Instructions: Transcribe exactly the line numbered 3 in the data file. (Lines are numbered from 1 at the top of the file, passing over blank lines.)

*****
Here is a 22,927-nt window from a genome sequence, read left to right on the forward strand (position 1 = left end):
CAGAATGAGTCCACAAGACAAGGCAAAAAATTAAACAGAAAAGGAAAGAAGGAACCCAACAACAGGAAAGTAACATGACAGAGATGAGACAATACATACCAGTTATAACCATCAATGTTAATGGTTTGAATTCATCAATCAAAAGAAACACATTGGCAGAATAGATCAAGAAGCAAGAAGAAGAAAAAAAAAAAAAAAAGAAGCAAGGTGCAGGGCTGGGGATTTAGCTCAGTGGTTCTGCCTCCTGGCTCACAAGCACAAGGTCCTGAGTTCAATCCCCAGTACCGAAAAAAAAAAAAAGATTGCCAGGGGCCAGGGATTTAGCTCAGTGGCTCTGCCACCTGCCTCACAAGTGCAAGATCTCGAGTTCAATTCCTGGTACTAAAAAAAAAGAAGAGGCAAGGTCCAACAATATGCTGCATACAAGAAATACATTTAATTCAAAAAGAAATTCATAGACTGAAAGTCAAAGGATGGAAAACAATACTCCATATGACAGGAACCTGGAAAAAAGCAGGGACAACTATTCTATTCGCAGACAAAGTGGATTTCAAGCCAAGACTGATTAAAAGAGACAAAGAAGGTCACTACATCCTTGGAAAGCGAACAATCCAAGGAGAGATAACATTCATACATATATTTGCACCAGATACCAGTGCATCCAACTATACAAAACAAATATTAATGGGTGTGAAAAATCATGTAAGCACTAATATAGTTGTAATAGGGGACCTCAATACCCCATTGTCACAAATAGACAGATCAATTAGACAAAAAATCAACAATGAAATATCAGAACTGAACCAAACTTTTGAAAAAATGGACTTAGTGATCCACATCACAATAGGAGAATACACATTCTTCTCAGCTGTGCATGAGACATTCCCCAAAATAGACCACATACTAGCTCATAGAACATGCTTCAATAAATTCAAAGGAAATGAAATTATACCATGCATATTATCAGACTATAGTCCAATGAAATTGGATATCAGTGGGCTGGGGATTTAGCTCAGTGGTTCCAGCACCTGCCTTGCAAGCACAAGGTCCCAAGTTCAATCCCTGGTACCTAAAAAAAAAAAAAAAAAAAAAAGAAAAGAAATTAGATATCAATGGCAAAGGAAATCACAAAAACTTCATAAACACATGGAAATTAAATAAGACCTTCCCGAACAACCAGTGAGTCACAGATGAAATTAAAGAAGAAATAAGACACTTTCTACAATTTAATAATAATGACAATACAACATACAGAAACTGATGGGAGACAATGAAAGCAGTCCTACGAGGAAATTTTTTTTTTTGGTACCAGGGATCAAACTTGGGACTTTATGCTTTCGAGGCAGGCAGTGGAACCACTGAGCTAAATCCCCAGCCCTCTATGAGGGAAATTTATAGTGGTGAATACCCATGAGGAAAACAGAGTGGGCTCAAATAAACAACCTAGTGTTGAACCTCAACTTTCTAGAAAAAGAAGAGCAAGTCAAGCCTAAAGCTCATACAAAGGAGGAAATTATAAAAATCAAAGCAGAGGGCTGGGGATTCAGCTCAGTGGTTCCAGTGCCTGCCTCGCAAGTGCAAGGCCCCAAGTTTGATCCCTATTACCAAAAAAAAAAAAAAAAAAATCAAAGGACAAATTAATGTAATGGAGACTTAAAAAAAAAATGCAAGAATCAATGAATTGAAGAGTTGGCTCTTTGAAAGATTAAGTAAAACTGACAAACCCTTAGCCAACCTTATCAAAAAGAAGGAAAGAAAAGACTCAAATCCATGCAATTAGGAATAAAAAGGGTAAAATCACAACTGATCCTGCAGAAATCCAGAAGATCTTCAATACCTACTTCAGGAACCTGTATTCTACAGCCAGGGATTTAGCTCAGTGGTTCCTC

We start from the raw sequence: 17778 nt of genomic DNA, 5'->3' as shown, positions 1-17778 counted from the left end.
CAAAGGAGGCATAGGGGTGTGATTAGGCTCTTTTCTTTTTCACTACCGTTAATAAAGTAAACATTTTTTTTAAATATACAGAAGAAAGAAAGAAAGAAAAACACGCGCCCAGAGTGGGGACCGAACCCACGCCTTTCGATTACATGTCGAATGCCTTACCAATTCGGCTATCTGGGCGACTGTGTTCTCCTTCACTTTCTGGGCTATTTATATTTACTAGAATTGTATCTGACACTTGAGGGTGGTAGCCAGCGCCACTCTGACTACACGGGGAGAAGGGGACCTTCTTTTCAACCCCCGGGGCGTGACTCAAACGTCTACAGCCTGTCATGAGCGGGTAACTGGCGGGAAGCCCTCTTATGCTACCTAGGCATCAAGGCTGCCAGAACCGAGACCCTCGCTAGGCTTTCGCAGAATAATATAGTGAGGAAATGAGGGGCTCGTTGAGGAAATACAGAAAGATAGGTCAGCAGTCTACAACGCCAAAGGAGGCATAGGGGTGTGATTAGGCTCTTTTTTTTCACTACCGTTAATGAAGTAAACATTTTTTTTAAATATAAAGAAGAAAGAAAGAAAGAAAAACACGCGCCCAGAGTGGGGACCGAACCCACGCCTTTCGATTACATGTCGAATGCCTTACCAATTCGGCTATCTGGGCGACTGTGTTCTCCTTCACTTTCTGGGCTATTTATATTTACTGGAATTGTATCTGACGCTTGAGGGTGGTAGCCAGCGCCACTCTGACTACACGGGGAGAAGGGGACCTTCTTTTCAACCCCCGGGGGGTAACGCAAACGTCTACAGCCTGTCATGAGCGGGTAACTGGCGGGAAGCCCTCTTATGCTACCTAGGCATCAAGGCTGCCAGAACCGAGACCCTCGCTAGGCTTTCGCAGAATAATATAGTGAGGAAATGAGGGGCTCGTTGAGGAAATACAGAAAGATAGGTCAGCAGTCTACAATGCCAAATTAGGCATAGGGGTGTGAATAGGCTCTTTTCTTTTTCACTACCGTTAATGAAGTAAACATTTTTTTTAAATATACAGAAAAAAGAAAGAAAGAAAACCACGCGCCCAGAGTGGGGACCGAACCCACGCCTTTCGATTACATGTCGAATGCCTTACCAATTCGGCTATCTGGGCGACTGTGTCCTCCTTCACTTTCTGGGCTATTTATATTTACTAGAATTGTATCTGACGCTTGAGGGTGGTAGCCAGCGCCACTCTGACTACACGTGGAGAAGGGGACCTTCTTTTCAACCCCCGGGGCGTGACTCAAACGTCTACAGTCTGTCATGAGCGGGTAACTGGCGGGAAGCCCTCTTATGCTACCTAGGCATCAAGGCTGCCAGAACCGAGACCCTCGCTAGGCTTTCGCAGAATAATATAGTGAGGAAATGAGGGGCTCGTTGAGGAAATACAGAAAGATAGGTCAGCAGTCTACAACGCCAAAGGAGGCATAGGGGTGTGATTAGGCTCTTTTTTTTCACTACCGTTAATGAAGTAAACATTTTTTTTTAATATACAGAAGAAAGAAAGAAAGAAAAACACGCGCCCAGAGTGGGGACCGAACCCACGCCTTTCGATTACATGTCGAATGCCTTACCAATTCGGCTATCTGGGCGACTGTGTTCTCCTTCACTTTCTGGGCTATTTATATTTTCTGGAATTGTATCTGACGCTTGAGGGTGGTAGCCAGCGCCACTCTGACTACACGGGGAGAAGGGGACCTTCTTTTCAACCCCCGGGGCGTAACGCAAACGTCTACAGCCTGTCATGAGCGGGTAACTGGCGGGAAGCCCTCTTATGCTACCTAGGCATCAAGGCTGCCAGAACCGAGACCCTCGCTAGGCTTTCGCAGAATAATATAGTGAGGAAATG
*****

We start from the raw sequence: 17778 nt of genomic DNA, 5'->3' as shown, positions 1-17778 counted from the left end.